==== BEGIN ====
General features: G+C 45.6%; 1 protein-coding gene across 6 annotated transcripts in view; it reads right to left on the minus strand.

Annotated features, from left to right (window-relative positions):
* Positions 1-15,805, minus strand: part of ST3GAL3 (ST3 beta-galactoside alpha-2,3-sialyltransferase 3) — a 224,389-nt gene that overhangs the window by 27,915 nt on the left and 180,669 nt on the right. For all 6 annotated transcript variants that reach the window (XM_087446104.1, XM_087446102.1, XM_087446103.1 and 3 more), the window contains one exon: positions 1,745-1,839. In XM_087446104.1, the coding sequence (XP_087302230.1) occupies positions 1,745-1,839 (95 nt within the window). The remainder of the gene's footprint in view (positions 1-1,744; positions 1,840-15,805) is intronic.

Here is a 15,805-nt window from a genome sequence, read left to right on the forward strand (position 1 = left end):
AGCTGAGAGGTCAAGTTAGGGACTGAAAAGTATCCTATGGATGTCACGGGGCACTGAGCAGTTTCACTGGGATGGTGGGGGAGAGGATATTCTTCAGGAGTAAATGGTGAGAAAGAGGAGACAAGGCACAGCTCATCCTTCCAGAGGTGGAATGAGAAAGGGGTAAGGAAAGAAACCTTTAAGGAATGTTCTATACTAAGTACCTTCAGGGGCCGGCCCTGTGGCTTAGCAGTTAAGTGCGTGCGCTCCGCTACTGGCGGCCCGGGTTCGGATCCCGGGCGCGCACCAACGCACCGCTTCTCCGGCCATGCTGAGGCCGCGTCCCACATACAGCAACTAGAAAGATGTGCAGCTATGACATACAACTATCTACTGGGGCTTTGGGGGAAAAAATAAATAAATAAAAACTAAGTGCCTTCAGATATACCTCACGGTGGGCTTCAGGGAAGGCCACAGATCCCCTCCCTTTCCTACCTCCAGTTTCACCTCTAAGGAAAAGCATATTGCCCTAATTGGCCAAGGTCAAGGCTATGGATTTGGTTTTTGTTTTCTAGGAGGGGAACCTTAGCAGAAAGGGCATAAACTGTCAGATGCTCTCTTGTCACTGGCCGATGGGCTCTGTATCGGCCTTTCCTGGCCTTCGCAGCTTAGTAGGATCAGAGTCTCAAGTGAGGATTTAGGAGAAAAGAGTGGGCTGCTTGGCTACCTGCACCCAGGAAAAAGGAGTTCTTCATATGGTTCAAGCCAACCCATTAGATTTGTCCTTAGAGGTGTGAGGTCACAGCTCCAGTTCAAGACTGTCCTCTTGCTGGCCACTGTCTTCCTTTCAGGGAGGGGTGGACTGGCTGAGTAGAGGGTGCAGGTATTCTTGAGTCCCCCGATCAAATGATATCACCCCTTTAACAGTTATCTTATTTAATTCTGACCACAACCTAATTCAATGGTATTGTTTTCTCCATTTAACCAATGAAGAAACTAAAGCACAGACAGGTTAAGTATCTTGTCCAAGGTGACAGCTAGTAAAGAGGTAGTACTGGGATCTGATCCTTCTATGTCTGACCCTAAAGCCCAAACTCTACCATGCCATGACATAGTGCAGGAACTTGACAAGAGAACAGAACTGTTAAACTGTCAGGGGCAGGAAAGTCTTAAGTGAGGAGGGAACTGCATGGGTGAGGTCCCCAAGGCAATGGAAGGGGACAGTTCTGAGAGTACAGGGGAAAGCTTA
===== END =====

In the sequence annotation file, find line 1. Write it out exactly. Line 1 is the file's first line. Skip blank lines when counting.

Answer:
General features: G+C 45.6%; 1 protein-coding gene across 6 annotated transcripts in view; it reads right to left on the minus strand.